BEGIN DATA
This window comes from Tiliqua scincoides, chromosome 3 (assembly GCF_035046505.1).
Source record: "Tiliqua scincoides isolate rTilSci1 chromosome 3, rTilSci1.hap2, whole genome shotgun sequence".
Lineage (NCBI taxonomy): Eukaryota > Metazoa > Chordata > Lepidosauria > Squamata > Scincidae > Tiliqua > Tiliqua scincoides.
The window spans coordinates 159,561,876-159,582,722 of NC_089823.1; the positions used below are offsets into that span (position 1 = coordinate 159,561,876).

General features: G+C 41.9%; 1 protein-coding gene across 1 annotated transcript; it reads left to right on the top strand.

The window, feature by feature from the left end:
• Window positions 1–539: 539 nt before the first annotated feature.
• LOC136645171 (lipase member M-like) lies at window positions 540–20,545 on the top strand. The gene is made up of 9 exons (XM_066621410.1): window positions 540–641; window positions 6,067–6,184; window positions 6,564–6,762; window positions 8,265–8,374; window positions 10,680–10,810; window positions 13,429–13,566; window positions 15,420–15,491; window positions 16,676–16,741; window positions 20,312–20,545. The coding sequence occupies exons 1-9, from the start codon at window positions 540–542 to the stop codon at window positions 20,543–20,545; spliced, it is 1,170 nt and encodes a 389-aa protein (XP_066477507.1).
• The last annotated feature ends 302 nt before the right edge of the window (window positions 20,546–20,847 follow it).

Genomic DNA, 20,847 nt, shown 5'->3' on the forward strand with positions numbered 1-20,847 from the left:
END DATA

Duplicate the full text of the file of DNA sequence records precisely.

This window comes from Tiliqua scincoides, chromosome 3 (assembly GCF_035046505.1).
Source record: "Tiliqua scincoides isolate rTilSci1 chromosome 3, rTilSci1.hap2, whole genome shotgun sequence".
Lineage (NCBI taxonomy): Eukaryota > Metazoa > Chordata > Lepidosauria > Squamata > Scincidae > Tiliqua > Tiliqua scincoides.
The window spans coordinates 159,561,876-159,582,722 of NC_089823.1; the positions used below are offsets into that span (position 1 = coordinate 159,561,876).

General features: G+C 41.9%; 1 protein-coding gene across 1 annotated transcript; it reads left to right on the top strand.

The window, feature by feature from the left end:
• Window positions 1–539: 539 nt before the first annotated feature.
• LOC136645171 (lipase member M-like) lies at window positions 540–20,545 on the top strand. The gene is made up of 9 exons (XM_066621410.1): window positions 540–641; window positions 6,067–6,184; window positions 6,564–6,762; window positions 8,265–8,374; window positions 10,680–10,810; window positions 13,429–13,566; window positions 15,420–15,491; window positions 16,676–16,741; window positions 20,312–20,545. The coding sequence occupies exons 1-9, from the start codon at window positions 540–542 to the stop codon at window positions 20,543–20,545; spliced, it is 1,170 nt and encodes a 389-aa protein (XP_066477507.1).
• The last annotated feature ends 302 nt before the right edge of the window (window positions 20,546–20,847 follow it).

Genomic DNA, 20,847 nt, shown 5'->3' on the forward strand with positions numbered 1-20,847 from the left: